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Technology VS. Environment & Health: Biotechnology, Chemicals, Nuclear & More



Humans are pretty damn smart. Our technological innovations are nearly magic, including inventions our ancestors could not have even imagined. But if we’re so smart, why do we create technology that is so destructive to our health and the natural environment – and even threaten our future with pandemics or other emergencies? Are we really as smart as we think we are?

If we are as innovative as we think, we should be able to innovate safety systems, regulations and public policies that protect our environment, our health and our future from the dangerous technologies people invent and release into the world.

Today we explore how we might manage ourselves and innovate safely.


Nuclear waste:

~ Verge Science, 8/28/18 88,000 tons of radioactive waste – and nowhere to put it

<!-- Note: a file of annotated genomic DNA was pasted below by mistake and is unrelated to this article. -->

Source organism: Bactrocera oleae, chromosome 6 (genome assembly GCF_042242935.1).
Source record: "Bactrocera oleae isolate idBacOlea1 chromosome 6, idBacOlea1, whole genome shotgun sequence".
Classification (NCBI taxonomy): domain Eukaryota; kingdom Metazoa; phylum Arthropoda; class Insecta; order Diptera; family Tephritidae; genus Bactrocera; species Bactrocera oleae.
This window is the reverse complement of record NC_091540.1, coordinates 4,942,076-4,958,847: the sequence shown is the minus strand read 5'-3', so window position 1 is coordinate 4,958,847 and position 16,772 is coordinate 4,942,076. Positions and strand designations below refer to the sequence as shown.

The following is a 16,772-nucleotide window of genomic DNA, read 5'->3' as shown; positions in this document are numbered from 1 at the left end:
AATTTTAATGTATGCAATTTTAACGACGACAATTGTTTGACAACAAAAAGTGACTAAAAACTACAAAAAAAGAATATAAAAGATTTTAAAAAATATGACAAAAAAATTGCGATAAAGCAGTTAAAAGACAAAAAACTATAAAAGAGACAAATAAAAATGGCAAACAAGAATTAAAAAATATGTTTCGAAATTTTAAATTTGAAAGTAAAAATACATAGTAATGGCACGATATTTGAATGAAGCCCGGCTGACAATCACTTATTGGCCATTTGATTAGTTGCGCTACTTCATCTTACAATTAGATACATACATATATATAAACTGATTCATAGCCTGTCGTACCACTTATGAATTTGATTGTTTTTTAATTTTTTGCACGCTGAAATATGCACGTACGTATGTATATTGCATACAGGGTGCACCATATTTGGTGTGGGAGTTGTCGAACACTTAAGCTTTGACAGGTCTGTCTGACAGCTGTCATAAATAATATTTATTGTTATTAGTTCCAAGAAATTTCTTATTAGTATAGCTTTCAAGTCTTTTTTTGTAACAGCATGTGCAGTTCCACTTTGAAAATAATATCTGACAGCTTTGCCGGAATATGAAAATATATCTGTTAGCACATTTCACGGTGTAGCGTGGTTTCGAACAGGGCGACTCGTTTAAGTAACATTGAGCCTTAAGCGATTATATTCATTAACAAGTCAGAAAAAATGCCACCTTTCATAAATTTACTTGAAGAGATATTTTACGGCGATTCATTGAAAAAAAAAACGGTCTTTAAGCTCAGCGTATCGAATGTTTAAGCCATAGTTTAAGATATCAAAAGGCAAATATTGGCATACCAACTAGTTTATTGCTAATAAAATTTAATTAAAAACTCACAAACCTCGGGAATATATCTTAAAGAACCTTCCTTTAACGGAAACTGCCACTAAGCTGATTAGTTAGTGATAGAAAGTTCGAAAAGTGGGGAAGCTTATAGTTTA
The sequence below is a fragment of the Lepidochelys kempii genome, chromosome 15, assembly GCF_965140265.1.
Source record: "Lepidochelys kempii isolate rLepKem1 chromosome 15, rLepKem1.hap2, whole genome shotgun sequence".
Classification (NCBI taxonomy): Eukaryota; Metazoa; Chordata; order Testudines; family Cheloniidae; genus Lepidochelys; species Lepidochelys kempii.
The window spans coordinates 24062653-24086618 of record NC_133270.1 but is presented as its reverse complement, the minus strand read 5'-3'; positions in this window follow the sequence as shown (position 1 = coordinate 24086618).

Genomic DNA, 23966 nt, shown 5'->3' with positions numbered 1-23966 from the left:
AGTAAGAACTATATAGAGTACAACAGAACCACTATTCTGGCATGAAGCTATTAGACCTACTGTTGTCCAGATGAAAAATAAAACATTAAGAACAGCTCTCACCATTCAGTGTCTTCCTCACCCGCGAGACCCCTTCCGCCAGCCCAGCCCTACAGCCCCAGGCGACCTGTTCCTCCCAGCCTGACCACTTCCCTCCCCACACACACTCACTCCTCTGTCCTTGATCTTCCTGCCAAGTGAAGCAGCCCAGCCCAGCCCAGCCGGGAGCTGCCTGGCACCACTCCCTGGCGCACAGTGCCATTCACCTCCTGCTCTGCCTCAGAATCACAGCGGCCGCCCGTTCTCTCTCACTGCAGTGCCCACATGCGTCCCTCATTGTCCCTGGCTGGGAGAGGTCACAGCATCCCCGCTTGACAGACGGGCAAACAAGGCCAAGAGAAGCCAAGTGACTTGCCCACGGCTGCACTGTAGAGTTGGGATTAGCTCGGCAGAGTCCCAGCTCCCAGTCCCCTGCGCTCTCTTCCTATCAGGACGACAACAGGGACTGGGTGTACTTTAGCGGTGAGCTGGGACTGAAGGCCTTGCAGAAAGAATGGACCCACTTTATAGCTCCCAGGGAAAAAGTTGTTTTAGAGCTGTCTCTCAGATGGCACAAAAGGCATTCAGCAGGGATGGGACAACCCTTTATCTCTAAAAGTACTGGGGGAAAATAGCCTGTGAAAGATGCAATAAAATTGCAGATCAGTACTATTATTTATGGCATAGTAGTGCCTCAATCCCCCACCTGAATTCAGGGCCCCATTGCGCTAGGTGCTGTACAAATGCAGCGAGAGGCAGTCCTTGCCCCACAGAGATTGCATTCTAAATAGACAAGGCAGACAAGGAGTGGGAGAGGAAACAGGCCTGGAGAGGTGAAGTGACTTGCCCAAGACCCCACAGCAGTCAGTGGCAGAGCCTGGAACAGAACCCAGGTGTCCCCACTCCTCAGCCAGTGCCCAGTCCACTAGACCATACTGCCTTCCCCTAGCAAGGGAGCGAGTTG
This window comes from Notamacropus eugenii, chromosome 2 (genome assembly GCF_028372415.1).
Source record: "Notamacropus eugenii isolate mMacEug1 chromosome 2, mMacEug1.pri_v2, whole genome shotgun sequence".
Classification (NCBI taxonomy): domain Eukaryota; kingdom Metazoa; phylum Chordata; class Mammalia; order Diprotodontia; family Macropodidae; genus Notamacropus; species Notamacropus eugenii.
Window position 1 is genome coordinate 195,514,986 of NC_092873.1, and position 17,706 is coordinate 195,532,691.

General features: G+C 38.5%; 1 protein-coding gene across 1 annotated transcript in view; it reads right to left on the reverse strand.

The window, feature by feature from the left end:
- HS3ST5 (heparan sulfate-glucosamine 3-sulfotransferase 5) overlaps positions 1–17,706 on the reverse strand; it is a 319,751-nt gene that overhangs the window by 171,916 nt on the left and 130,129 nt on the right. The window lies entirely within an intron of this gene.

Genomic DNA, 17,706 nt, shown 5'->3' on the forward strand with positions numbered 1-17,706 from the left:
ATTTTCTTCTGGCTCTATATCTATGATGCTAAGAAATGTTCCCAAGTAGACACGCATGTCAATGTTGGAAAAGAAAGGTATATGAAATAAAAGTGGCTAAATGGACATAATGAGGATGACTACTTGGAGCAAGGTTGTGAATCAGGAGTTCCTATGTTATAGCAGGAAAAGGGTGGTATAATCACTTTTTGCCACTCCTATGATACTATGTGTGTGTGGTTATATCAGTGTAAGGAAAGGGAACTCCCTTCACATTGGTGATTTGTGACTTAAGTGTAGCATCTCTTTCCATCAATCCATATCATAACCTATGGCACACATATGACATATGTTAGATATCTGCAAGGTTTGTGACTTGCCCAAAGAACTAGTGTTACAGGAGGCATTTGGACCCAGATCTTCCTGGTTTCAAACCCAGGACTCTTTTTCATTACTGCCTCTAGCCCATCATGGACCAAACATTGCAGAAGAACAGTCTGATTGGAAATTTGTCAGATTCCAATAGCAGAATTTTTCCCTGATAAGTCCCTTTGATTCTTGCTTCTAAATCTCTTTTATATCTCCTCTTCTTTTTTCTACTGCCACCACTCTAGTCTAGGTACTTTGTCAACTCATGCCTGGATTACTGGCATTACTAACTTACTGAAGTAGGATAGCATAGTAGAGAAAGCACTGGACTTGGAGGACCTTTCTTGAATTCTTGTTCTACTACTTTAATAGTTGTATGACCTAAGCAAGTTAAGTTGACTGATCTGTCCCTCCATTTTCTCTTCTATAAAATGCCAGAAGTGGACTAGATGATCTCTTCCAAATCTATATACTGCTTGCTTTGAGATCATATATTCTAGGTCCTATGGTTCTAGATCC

~ CBS This Morning, 6/10/19 Inside the $19B hole at the center of a nuclear waste controversy


~ Consumer Reports, 9/24/20 Why Dangerous 'Forever Chemicals' Are Still Allowed in America's Drinking Water

~ The Conversation, 10/9/20

PFAS ‘forever chemicals’ are widespread and threaten human health – here’s a strategy for protecting the public

~ New York Times, 3/5/21

Book Review - COUNT DOWN: How Our Modern World Is Altering Male and Female Reproductive Development, Threatening Sperm Counts, and Imperiling the Future of the Human Race By Shanna H. Swan

~ The Guardian, 3/18/21

Plummeting sperm counts, shrinking penises: toxic chemicals threaten humanity

~ U.S regulation of chemicals is a joke:

Wikipedia - Toxic Substances Control Act of 1976


~ Foreign Affairs, May/June 2018 The Ultimate Life Hacker: A Conversation With Jennifer Doudna

~ MIT Technology Review, 6/19/18 US military wants to know what synthetic-biology weapons could look like

~ Future of Life Institute Benefits & Risks of Biotechnology

~ New York Times Magazine, 1/8/20 The Gene Drive Dilemma: We Can Alter Entire Species, but Should We?

~ Science Magazine, 7/6/17 How Canadian researchers reconstituted an extinct poxvirus for $100,000 using mail-order DNA


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